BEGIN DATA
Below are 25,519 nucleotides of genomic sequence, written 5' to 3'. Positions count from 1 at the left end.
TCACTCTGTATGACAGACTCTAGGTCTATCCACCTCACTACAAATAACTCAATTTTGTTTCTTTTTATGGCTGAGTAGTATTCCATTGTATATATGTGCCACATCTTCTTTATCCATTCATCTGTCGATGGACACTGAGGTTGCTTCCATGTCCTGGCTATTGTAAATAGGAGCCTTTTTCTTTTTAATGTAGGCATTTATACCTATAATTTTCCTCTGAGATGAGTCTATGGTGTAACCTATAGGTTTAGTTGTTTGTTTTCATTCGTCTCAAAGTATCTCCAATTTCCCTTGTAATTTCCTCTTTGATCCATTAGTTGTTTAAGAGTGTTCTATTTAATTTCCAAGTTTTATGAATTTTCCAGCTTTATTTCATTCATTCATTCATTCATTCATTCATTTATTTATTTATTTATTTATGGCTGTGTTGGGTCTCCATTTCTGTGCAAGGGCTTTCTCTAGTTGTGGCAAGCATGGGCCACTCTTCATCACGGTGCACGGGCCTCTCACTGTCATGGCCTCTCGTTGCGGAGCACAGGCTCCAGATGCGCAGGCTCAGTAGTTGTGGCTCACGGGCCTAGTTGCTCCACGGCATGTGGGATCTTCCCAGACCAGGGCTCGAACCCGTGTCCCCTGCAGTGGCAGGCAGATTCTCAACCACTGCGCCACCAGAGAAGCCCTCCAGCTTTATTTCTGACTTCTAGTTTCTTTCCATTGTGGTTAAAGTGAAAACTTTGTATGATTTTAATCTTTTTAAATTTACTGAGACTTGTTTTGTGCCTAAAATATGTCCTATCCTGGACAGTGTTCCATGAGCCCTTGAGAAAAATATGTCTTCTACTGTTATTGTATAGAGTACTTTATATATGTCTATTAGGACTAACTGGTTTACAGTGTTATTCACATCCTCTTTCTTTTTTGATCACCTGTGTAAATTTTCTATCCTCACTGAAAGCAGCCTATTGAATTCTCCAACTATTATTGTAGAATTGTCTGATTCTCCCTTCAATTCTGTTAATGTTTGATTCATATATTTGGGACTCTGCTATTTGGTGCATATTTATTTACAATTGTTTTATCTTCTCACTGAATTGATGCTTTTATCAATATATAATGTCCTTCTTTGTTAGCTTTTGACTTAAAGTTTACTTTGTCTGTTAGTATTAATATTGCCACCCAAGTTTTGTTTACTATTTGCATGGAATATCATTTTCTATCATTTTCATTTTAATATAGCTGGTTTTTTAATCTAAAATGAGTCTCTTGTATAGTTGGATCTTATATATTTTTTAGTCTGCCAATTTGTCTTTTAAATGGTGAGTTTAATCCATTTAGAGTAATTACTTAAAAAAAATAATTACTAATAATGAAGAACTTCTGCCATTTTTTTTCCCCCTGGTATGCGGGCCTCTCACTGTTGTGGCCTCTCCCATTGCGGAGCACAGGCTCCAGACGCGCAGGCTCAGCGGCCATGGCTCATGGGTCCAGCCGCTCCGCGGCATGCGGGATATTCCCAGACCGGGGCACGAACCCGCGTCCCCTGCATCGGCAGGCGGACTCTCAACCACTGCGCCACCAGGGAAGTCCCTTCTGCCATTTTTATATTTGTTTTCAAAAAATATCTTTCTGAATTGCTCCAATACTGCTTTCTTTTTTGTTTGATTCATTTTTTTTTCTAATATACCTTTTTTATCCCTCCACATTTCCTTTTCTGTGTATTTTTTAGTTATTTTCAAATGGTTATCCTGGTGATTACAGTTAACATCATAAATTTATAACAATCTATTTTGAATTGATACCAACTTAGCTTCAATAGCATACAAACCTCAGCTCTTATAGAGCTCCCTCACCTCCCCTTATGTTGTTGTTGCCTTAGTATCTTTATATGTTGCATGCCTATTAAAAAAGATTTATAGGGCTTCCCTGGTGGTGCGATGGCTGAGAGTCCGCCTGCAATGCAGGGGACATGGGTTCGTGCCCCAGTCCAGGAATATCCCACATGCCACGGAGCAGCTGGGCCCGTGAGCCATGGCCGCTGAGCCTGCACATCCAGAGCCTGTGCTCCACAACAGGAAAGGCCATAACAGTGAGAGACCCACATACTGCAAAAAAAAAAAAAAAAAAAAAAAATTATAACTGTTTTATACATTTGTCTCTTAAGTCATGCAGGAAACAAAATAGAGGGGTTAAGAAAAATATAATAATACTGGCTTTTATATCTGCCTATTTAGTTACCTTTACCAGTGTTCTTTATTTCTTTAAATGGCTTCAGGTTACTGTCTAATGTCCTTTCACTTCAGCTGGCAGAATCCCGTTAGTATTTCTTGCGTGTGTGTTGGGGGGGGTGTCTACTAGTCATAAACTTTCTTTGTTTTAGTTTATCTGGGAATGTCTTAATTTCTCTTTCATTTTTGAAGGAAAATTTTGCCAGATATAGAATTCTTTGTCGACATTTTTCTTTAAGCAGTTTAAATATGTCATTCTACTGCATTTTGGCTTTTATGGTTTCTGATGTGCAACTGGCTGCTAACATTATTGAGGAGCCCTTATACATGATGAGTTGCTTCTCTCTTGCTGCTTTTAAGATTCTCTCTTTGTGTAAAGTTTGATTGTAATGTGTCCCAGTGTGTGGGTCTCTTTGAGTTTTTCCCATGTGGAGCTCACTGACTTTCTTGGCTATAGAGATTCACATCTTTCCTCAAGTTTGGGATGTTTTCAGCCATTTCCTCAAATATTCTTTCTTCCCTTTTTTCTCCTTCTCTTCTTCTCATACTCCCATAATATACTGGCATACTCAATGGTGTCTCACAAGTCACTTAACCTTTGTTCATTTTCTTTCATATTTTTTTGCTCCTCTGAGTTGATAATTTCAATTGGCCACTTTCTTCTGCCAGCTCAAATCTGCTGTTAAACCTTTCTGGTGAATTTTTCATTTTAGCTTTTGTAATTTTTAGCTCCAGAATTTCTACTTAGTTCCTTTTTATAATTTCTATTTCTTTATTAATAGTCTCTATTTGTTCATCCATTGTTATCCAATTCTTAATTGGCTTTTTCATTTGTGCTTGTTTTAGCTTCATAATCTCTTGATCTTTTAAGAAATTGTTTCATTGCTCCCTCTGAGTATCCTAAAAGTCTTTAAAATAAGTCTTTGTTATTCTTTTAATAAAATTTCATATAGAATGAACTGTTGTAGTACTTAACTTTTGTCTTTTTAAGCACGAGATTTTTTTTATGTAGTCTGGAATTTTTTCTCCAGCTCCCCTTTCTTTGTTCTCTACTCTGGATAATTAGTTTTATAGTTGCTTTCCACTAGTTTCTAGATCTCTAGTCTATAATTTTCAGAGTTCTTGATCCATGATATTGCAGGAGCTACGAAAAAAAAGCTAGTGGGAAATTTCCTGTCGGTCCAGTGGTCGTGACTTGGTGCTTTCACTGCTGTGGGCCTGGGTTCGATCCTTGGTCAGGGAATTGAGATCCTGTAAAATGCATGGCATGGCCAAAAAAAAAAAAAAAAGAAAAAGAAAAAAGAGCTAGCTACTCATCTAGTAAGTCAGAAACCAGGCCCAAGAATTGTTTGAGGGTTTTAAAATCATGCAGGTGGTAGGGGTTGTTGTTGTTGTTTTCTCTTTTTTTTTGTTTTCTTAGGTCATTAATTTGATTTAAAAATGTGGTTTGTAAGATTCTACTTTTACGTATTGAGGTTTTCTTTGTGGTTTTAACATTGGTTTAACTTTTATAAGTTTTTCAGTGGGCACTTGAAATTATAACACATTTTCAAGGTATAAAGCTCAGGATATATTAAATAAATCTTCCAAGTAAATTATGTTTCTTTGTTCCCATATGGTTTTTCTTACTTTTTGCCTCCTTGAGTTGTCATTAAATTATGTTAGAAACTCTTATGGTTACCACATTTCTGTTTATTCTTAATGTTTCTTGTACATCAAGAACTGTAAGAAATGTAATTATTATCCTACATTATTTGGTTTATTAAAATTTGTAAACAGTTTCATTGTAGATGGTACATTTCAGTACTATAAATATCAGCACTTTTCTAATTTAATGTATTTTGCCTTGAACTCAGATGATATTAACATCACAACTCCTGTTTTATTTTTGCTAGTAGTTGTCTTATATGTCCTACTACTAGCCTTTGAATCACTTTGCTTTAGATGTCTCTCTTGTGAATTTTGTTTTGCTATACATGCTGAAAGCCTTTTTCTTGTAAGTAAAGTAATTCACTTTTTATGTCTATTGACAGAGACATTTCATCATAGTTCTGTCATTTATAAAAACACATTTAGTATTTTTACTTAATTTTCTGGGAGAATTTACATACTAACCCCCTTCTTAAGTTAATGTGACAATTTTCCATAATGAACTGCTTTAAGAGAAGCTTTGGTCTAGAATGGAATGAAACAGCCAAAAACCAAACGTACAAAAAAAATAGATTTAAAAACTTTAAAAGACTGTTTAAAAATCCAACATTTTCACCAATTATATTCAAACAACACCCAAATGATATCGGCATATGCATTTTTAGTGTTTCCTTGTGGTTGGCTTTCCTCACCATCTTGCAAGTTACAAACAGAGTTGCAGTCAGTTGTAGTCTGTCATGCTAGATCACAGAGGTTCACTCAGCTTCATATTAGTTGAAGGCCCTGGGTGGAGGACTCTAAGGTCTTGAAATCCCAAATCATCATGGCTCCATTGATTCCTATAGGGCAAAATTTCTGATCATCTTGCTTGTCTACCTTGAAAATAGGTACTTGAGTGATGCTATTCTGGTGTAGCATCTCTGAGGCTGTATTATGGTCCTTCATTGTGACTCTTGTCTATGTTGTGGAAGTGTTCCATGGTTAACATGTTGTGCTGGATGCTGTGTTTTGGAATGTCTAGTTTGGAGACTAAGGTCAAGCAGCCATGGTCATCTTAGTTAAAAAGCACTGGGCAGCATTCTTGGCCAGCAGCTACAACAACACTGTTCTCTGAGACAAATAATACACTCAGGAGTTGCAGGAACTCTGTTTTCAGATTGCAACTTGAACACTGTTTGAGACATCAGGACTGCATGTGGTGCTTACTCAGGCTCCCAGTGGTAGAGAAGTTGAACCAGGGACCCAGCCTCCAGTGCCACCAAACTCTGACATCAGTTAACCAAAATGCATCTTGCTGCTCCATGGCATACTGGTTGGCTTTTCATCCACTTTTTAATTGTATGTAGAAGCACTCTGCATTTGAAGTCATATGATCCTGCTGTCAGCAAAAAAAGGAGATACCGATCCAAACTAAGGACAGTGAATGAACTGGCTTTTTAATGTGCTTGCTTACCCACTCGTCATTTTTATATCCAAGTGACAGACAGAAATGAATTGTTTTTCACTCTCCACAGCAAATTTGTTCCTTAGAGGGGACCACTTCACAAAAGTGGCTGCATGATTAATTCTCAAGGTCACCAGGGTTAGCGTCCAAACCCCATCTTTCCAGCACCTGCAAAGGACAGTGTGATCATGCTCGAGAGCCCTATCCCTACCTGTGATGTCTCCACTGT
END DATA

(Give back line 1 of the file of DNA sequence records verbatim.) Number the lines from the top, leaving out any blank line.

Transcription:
Below are 25,519 nucleotides of genomic sequence, written 5' to 3'. Positions count from 1 at the left end.